Something interesting happened to me earlier this week. I was flying from Orange County to San Jose for a busy week of client programs. It seemed a bit windy the morning of my trip and I saw on my weather app that San Francisco was expecting an equally windy day. I didn’t think anything of it. It’s been unseasonably hot in California this month as the Santa Ana winds are in full swing.
I get to my Alaska flight (I love flying Alaska!) and the pilot informs us that the flight attendants will be seated the whole ride because the turbulence is not in our favor. Now, those of you who follow my leadership chronicles know that turbulence and I are not good friends. You also know that we have come to terms with one another by agreeing to disagree and finding my relative peace in the sky.
I knew there would be turbulence on a very windy day but still felt complete nonchalance. That is, until the moment the pilot announced what to “unfortunately” expect. I froze in that instant. My palms started sweating, my heartbeat doubled in pace, and my bladder immediately activated. We hadn’t even left the gate. Captain Daniel’s words triggered me right into anticipatory fear.
The funny thing about fear is that it only exists in anticipation. What actually happened on the flight was moderate turbulence that didn’t even phase me. What I anticipated would happen was sheer terror until the moment I actually passed through the fear (in this case, turbulence) and realized I was completely fine.
I’d urge you to think about where in your life you are experiencing fear – and notice if it is actual fear or anticipated fear. 99.99% of the time, it’s anticipated. What is fear, if nothing more than an anticipation of a terrible outcome from an otherwise normal event or series of events?
What I learned during that flight was that if I had been listening to music or speaking with a neighbor, I wouldn’t have even “taken on” his words. And I would have spared my poor body 20-minutes of a full-fledged anxiety response. It got me thinking about how easily we grab on to other people’s news, predictions, anxieties, fears, and carry them as our own. We have so much input all day (social media, news, family, work) that it’s increasingly harder to find respite and refuge for our brains. Even when listening to folks who are the “experts” in your life (as the pilot was in this case), you have a choice on what you take on to shape your experience of an event. You have a choice on what to internalize and what to simply release.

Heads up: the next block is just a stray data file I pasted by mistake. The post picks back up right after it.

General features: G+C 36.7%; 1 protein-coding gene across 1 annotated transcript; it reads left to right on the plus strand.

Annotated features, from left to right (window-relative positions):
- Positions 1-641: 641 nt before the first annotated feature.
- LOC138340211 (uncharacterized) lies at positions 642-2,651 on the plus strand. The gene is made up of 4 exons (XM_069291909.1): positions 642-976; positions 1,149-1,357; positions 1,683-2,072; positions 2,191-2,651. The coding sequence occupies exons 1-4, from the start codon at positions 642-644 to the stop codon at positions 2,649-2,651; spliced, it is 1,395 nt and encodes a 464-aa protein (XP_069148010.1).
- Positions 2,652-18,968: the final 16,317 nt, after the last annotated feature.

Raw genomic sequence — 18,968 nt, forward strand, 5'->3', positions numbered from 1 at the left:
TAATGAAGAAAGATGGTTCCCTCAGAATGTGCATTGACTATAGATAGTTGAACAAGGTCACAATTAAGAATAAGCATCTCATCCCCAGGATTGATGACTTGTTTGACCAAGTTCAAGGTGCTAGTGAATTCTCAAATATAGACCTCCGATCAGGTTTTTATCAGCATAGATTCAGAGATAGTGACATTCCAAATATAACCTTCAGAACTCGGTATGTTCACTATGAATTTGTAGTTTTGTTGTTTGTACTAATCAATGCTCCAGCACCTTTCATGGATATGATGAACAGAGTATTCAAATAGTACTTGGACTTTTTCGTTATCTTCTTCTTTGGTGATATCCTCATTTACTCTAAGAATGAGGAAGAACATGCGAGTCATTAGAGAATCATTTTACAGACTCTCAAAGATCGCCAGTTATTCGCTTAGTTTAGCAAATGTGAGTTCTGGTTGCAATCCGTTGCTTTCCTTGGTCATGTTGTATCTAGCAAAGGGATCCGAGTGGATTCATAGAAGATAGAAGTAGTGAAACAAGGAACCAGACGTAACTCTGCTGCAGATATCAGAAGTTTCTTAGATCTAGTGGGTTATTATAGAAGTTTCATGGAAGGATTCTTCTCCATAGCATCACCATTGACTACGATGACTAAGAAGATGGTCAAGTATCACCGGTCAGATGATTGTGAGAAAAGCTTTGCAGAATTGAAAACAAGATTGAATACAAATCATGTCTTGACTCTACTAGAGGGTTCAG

So, consider how you might take control back from any anticipatory fears you regularly experience (my “regulars” are turbulence, doctors, dread of my parents dying every time the phone rings at odd hours, and quarterly corporate tax payment days). What if you told yourself a different narrative about what’s coming? What if you lifted the assumptions that next time will be like last time? What if you spoke to folks who have zero trigger around that item rather than those who can commiserate with you for temporary relief? Just imagine the emotional freedom possible.
Fear is pain arising from the anticipation of evil.Aristotle
From Theory to Action
Make a list of your anticipatory fears. Public speaking, performance reviews, a visit with your mother-in-law, disease, aging, spiders, small spaces. Whatever it is for you, just claim it by writing it down. Notice how many fears you’ve actually experienced in the moment and how many were simply the experience of anxious anticipation. Anticipation kills presence and rational thought. It takes your adult brain and turns it into a 2-year old brain within milliseconds.
Next time your anticipation fear creeps in, give your brain something else to do right away. Have it count down from 100 in multiples of 7, have it list 10 things a person non-reactive to this stimulus would say, have it re-organize your to-do list for the coming weeks, have it figure out a good date to plan a next vacation by flipping through the calendar. The magic is assigning your anxious brain something all-consuming to do in that moment. After a few tries, you will start to notice that you can subtly control your brain’s reaction to just about anything. You’re the boss of your fears, not the other way around.